Spock concurs, acknowledging the biases he’s faced over the years, but argues that Commander Garrett’s record has numerous issues which necessitate further scrutiny.
When McKennah asks if Garrett’s record would be under the same degree of scrutiny if she were a man, Spock says he believes it would, but adds that one can never be certain of another’s motives.
“No, we can’t,” McKennah says. “But we can certainly strive to be clear about our own.”
At a formal hearing, it’s up to Kirk to cast the deciding vote regarding the Hood’s new captain.
Meanwhile, with Scotty (Chris Doohan) in command, the Enterprise sets out to tow the Hood back to the starbase. Lt. Uhura (Kim Stinger) reports there had been no unusual transmissions and that the Hood had been investigating a subspace anomaly when life support failed. Something seems wrong to Scotty and he doesn’t want to try towing the other ship without knowing more.
Chekov (Wyatt Lenhart) is able to remotely restore life support to the Hood’s engineering section and Scotty leads a landing party to the stricken ship.
A containment failure develops, putting the Hood in danger and preventing the landing party from being beamed back. But Chekov contrives a risky solution from the Enterprise.
At the hearing, Garrett argues the underlying issue is that Starfleet has overlooked (intentionally or not) capable officers for certain positions because they’re women.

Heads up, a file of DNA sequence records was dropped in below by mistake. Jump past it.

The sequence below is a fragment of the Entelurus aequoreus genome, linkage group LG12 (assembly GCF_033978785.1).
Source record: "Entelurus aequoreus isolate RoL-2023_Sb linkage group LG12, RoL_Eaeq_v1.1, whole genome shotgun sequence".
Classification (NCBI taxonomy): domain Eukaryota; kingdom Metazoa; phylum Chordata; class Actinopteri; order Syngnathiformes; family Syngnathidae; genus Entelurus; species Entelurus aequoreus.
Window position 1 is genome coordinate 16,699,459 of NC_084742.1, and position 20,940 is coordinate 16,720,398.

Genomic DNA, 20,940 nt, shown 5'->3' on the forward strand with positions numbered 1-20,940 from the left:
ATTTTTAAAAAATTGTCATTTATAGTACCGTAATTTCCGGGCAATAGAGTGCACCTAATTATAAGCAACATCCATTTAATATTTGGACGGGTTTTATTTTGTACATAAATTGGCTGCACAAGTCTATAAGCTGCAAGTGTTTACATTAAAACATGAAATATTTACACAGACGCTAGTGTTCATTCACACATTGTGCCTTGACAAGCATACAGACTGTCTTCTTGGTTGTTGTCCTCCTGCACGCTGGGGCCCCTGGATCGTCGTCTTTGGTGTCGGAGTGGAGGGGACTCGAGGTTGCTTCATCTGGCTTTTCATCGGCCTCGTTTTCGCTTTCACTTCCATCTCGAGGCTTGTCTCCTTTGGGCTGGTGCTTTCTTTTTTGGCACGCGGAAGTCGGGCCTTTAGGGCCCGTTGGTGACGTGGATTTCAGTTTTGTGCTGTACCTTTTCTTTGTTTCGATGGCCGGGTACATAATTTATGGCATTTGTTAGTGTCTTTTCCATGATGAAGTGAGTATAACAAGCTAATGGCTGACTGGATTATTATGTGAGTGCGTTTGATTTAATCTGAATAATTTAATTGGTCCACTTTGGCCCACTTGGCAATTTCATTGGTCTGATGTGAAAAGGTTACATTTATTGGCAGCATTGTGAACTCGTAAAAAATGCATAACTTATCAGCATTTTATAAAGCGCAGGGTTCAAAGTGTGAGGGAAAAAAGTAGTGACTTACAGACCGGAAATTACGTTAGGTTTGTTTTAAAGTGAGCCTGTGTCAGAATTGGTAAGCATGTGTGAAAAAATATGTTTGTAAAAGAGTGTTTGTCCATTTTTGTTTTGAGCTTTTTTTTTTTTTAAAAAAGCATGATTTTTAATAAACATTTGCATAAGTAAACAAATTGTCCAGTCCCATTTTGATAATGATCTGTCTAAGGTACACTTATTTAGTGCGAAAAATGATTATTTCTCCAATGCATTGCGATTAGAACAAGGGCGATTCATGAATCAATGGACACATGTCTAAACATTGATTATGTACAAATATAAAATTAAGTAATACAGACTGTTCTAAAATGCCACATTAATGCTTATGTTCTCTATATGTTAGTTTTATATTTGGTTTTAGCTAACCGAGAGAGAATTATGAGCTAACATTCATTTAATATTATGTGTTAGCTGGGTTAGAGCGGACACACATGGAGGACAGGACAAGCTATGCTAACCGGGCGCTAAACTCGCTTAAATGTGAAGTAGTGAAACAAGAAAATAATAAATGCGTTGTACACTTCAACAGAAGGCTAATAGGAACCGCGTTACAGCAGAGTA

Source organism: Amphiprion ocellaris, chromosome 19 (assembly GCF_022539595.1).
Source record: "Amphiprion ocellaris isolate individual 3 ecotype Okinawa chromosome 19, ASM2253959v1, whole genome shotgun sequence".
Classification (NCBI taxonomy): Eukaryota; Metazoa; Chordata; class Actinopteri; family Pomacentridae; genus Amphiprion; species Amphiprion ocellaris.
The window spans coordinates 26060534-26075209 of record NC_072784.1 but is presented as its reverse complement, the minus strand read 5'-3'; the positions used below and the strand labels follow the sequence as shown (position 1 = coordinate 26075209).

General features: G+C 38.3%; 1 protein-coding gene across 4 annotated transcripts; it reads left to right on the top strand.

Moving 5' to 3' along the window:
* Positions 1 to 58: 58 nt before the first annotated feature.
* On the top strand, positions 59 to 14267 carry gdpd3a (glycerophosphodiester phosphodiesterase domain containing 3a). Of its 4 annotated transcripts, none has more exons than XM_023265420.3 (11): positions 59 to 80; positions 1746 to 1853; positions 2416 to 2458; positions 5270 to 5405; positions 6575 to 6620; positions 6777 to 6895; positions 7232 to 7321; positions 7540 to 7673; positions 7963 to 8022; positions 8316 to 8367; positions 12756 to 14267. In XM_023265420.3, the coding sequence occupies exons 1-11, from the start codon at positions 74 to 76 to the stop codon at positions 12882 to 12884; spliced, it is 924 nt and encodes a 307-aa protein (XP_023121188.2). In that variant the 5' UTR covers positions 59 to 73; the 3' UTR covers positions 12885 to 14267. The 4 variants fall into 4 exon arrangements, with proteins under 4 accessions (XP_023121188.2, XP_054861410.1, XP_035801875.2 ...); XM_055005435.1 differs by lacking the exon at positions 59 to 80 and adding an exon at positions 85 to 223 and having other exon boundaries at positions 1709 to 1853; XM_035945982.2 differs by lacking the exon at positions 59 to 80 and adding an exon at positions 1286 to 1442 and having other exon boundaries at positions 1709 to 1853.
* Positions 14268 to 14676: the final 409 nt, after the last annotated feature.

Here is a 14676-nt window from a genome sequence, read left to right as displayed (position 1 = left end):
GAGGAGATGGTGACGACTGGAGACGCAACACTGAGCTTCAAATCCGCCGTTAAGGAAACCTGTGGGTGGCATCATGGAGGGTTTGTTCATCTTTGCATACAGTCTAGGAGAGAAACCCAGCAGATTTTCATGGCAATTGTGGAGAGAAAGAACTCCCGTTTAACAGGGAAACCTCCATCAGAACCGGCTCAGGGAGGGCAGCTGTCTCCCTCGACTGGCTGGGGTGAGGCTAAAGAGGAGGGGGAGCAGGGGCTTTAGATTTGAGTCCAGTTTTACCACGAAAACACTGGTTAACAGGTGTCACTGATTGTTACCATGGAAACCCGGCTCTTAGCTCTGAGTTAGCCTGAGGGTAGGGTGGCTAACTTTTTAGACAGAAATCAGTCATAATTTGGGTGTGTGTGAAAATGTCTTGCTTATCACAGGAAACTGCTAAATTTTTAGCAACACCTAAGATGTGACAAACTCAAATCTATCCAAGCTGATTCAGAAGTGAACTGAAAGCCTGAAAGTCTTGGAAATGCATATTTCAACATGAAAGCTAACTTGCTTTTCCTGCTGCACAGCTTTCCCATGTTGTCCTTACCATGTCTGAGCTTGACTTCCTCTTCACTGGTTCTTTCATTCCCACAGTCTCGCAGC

While the episode, with teleplay by James Kerwin and Mignogna and story by Kerwin (who also directed), is good, the ending is a copout. There’s no satisfactory resolution to either what killed the crew of the Hood (a fact that worries Scotty) or to the issue of women as starship captains. There was also no indication that this was a two-part story, with answers to either or both plot threads coming in the next episode.
It’s also somewhat odd that Star Trek Continues would establish that women haven’t been starship captains.
Yes, in the final original series episode, “Turnabout Intruder”, there’s a scene where Dr. Janice Lester, a former lover of Kirk’s, complains, “Your world of starship captains doesn’t admit women. It’s not fair.” Kirk agrees, but Lester is mentally unbalanced. It’s reasonable to assume that she had been rejected for command for that reason, not her gender and Kirk had given up arguing with her. In fact, that view was put forth decades ago in the Best of Trek books of articles and essays. Star Trek Continues could have taken a page from those books.
But since that series established that women hadn’t yet captained starships, why leave the issue unresolved in this episode? At one point, Garrett argues that this may not be her time, but that’s not true for other women in Starfleet. The story might have been better served if one of those other women Garrett referenced had also been a contender for the job.